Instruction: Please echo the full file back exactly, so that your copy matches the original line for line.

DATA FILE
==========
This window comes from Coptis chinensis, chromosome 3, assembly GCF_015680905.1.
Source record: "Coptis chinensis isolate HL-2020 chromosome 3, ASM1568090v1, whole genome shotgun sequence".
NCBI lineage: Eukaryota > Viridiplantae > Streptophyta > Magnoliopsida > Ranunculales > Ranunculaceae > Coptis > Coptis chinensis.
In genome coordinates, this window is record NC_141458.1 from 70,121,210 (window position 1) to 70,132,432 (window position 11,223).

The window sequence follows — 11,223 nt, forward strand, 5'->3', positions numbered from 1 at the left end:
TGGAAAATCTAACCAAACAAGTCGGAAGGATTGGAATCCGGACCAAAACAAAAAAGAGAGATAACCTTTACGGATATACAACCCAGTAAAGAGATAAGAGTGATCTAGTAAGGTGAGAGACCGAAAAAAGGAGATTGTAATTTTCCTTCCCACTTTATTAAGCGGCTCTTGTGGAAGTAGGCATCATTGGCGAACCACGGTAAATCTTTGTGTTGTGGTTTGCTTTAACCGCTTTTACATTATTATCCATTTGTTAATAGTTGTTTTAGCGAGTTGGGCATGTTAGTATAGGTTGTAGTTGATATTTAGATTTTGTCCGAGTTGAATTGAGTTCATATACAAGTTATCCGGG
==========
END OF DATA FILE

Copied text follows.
This window comes from Coptis chinensis, chromosome 3, assembly GCF_015680905.1.
Source record: "Coptis chinensis isolate HL-2020 chromosome 3, ASM1568090v1, whole genome shotgun sequence".
NCBI lineage: Eukaryota > Viridiplantae > Streptophyta > Magnoliopsida > Ranunculales > Ranunculaceae > Coptis > Coptis chinensis.
In genome coordinates, this window is record NC_141458.1 from 70,121,210 (window position 1) to 70,132,432 (window position 11,223).

The window sequence follows — 11,223 nt, forward strand, 5'->3', positions numbered from 1 at the left end:
TGGAAAATCTAACCAAACAAGTCGGAAGGATTGGAATCCGGACCAAAACAAAAAAGAGAGATAACCTTTACGGATATACAACCCAGTAAAGAGATAAGAGTGATCTAGTAAGGTGAGAGACCGAAAAAAGGAGATTGTAATTTTCCTTCCCACTTTATTAAGCGGCTCTTGTGGAAGTAGGCATCATTGGCGAACCACGGTAAATCTTTGTGTTGTGGTTTGCTTTAACCGCTTTTACATTATTATCCATTTGTTAATAGTTGTTTTAGCGAGTTGGGCATGTTAGTATAGGTTGTAGTTGATATTTAGATTTTGTCCGAGTTGAATTGAGTTCATATACAAGTTATCCGGG